Bremner speaks of a way of being in the world that is nomadic
Lindsay Bremner’s central thesis is that a city becomes a city analogously to the way in which a book becomes a book. Reading is to a book what dwelling, walking, playing, working and the rest is to the city. City dwellers are like readers. Just as anonymous readers assert the uniqueness of a work, so anonymous citizens, through their inattentive, distracted, careless daily lives assert the ‘citiness’ of a city. For this there are no words, only routines, gestures, desires, textures, sounds, shadows, light, glamour, noise and money.
This is the concept of the city asserted by Benjamin’s flâneur, Kracauer’s mass ornament, Debord’s dérive, de Certeau’s walker, Rendell’s rambler, Mbembe and Nuttall’s migrant labourer, and Le Marcis’ AIDS sufferer - a city accessible only through the practice of walking, of knowing with the feet, a city that runs like a thread through Bremner’s own work on Johannesburg, in her attempts to reveal the manner in which it constitutes itself and its citizens as modern, urban and cosmopolitan.
The book also quite literally records Bremner’s own walking about, between archives, urban theory, critical theory, government offices, party caucuses, community meetings, gated enclaves, shopping malls and city streets. The volume speaks of a way of being in the world that is essentially nomadic - and perhaps part of a feminine topology - and that through movement, seeks to make connections among things.
Writing the City into Being segways into a discussion of the work of Clive Chipkin, as Johannesburg makes the transition from apartheid city to ‘world-class city’. Attempts to redistribute resources and to confront the separations of apartheid have caused lacunae to open up in the bureaucratic processes of planning, leading to uncontrolled speculation, opportunity and crime. As a result, Johannesburg has become one of the most written about, photographed, exhibited, globally-circulating and contested cities in the world.
South African cities, as instruments of the apartheid political economy, were not easily assimilated into the general urban discourse. However, this is not to say that its urban scholars were not engaged, as Bremner elegantly demonstrates with her whirlwind tour through the key players on the global stage, ranging from the beginning of the twentieth century to the four primary sites of architectural urban research today.
Bremner then challenges her readers to consider that African cities might serve as starting points for cities generally, since they remind us that urbanisation is a complex, constant process with no single predetermined end point: all cities in Africa are works in progress, driven largely by the creative inventiveness of ordinary people.
Three themes conceptualise, theorise and bring into relation a number of conditions of radical uncertainty, unpredictability, ethereality and insecurity that characterise contemporary city-making: ‘Smooth Space’, ‘Immaterial Architecture’ and ‘Terror’ serve as the titles to photographic essays forming the central section, followed by 10 essays and an extensive bibliography with endnotes on pink paper - this is a modest volume, but satisfyingly dense and beautifully produced.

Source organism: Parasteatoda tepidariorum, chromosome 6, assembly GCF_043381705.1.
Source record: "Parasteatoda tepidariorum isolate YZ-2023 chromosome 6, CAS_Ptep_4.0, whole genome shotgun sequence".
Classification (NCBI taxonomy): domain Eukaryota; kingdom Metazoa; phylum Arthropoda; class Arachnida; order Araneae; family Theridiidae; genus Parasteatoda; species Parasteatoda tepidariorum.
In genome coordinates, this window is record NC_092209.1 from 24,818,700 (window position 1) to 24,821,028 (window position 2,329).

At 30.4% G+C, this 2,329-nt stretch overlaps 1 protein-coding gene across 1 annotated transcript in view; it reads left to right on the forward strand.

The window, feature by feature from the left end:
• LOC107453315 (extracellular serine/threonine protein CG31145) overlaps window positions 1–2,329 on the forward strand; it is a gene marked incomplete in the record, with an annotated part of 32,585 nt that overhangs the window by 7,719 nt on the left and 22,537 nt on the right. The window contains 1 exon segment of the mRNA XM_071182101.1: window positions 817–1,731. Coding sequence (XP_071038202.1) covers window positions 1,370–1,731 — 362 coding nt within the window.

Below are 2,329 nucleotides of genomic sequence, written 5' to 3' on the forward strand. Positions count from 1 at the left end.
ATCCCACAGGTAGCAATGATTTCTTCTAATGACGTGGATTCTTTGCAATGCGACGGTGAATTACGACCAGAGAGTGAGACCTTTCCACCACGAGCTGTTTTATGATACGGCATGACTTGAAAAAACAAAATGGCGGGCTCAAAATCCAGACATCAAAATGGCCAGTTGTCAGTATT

The essays, both written and photographic, present a facsimile of Johannesburg, which is at once complex, instantly recognisable and compelling. ‘Six Ways of Being a Stranger’ describes six characters haunting not only the delicate postcolonial project in South Africa, but also, Bremner argues, everywhere in our globalised world.
‘Remaking Johannesburg’ reveals the logic of the city’s past performance and theorises the strategies of the present, analysing the architecture of fear, in between and landscapes of desire, in which highly defended public realms of the new city are invested with meaning through their configuration as little bits of Italy. Anyone familiar with the architecture of Sun City, photographer David Goldblatt’s recent work, or indeed any number of luxury hotels around the world, will recognise this intermingling of consumption and fantasy, which allows the reality of a place to be temporarily forgotten.
As a young architect, grappling with issues around identity, authenticity and truth to materials, I was mortified by an established commercial architect’s assertion that there were three types of architecture in South Africa: lightly themed, medium themed and Sun City. But as it turns out, he saw the future, or perhaps even built it.
It is a relief therefore to find that this volume offers so much more to those seeking to understand the relationship of architecture to cities in a rapidly changing and fragmenting world. And engagingly, Bremner does not try to present this vision all as her own. In parallel, Le Roux, Judin, Vladislavic, Weizman et al’s explorations are all carefully cross-referenced in this book. Perhaps Bremner’s real triumph here, aside from writing with depth and authority, is to bring such a multitude of voices into a single coherent work, evidencing the fact that she has written a new Johannesburg into being.
+ Authoritative work
- Fast-moving subject
Writing the City into Being: Essays on Johannesburg 1998-2008
Author: Lindsay Bremner
Publisher: Fourthwall Books, 2010